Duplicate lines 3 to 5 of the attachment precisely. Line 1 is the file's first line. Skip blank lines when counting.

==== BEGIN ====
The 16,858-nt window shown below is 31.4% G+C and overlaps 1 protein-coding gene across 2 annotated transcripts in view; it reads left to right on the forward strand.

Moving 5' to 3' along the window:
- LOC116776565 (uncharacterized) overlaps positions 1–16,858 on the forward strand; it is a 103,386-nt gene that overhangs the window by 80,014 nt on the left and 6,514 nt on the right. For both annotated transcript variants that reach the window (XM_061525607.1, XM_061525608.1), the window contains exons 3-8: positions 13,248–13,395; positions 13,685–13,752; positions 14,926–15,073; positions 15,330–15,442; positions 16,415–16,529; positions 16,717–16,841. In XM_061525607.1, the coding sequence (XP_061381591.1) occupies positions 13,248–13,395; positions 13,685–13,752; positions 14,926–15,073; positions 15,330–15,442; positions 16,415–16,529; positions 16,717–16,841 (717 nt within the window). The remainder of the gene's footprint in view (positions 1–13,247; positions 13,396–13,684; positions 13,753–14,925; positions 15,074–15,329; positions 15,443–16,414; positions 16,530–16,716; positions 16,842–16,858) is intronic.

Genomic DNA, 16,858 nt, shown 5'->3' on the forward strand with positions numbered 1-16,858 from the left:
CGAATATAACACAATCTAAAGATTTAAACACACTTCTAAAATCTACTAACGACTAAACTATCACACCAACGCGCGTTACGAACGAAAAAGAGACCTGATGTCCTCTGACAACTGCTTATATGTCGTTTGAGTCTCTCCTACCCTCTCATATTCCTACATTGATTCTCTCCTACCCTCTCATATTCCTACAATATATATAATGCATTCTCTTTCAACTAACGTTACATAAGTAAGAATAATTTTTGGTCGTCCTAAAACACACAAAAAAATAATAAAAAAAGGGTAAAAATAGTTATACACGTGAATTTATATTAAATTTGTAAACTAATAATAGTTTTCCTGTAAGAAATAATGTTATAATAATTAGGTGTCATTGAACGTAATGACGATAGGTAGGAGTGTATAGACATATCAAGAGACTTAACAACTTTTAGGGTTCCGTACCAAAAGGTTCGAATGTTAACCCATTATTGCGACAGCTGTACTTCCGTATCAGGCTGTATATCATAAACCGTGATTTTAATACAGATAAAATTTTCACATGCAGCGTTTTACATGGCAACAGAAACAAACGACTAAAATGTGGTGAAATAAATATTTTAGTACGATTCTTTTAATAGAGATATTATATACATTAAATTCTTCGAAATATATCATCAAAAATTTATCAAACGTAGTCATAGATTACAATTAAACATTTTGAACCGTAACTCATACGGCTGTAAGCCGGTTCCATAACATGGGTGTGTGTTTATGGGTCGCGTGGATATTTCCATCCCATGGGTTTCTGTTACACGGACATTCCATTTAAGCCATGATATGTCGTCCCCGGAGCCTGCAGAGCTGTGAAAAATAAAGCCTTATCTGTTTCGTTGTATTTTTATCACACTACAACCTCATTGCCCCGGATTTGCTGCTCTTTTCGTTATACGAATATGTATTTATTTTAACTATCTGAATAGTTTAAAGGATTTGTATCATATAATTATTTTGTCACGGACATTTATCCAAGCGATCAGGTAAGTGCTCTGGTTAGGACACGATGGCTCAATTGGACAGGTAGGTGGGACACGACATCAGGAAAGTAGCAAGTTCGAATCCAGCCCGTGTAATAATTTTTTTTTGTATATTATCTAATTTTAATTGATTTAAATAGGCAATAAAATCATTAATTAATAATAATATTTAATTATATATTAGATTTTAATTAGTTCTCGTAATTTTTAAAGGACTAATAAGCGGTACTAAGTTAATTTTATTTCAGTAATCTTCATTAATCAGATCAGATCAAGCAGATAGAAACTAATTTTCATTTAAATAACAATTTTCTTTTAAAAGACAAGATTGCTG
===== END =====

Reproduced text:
- LOC116776565 (uncharacterized) overlaps positions 1–16,858 on the forward strand; it is a 103,386-nt gene that overhangs the window by 80,014 nt on the left and 6,514 nt on the right. For both annotated transcript variants that reach the window (XM_061525607.1, XM_061525608.1), the window contains exons 3-8: positions 13,248–13,395; positions 13,685–13,752; positions 14,926–15,073; positions 15,330–15,442; positions 16,415–16,529; positions 16,717–16,841. In XM_061525607.1, the coding sequence (XP_061381591.1) occupies positions 13,248–13,395; positions 13,685–13,752; positions 14,926–15,073; positions 15,330–15,442; positions 16,415–16,529; positions 16,717–16,841 (717 nt within the window). The remainder of the gene's footprint in view (positions 1–13,247; positions 13,396–13,684; positions 13,753–14,925; positions 15,074–15,329; positions 15,443–16,414; positions 16,530–16,716; positions 16,842–16,858) is intronic.

Genomic DNA, 16,858 nt, shown 5'->3' on the forward strand with positions numbered 1-16,858 from the left:
CGAATATAACACAATCTAAAGATTTAAACACACTTCTAAAATCTACTAACGACTAAACTATCACACCAACGCGCGTTACGAACGAAAAAGAGACCTGATGTCCTCTGACAACTGCTTATATGTCGTTTGAGTCTCTCCTACCCTCTCATATTCCTACATTGATTCTCTCCTACCCTCTCATATTCCTACAATATATATAATGCATTCTCTTTCAACTAACGTTACATAAGTAAGAATAATTTTTGGTCGTCCTAAAACACACAAAAAAATAATAAAAAAAGGGTAAAAATAGTTATACACGTGAATTTATATTAAATTTGTAAACTAATAATAGTTTTCCTGTAAGAAATAATGTTATAATAATTAGGTGTCATTGAACGTAATGACGATAGGTAGGAGTGTATAGACATATCAAGAGACTTAACAACTTTTAGGGTTCCGTACCAAAAGGTTCGAATGTTAACCCATTATTGCGACAGCTGTACTTCCGTATCAGGCTGTATATCATAAACCGTGATTTTAATACAGATAAAATTTTCACATGCAGCGTTTTACATGGCAACAGAAACAAACGACTAAAATGTGGTGAAATAAATATTTTAGTACGATTCTTTTAATAGAGATATTATATACATTAAATTCTTCGAAATATATCATCAAAAATTTATCAAACGTAGTCATAGATTACAATTAAACATTTTGAACCGTAACTCATACGGCTGTAAGCCGGTTCCATAACATGGGTGTGTGTTTATGGGTCGCGTGGATATTTCCATCCCATGGGTTTCTGTTACACGGACATTCCATTTAAGCCATGATATGTCGTCCCCGGAGCCTGCAGAGCTGTGAAAAATAAAGCCTTATCTGTTTCGTTGTATTTTTATCACACTACAACCTCATTGCCCCGGATTTGCTGCTCTTTTCGTTATACGAATATGTATTTATTTTAACTATCTGAATAGTTTAAAGGATTTGTATCATATAATTATTTTGTCACGGACATTTATCCAAGCGATCAGGTAAGTGCTCTGGTTAGGACACGATGGCTCAATTGGACAGGTAGGTGGGACACGACATCAGGAAAGTAGCAAGTTCGAATCCAGCCCGTGTAATAATTTTTTTTTGTATATTATCTAATTTTAATTGATTTAAATAGGCAATAAAATCATTAATTAATAATAATATTTAATTATATATTAGATTTTAATTAGTTCTCGTAATTTTTAAAGGACTAATAAGCGGTACTAAGTTAATTTTATTTCAGTAATCTTCATTAATCAGATCAGATCAAGCAGATAGAAACTAATTTTCATTTAAATAACAATTTTCTTTTAAAAGACAAGATTGCTG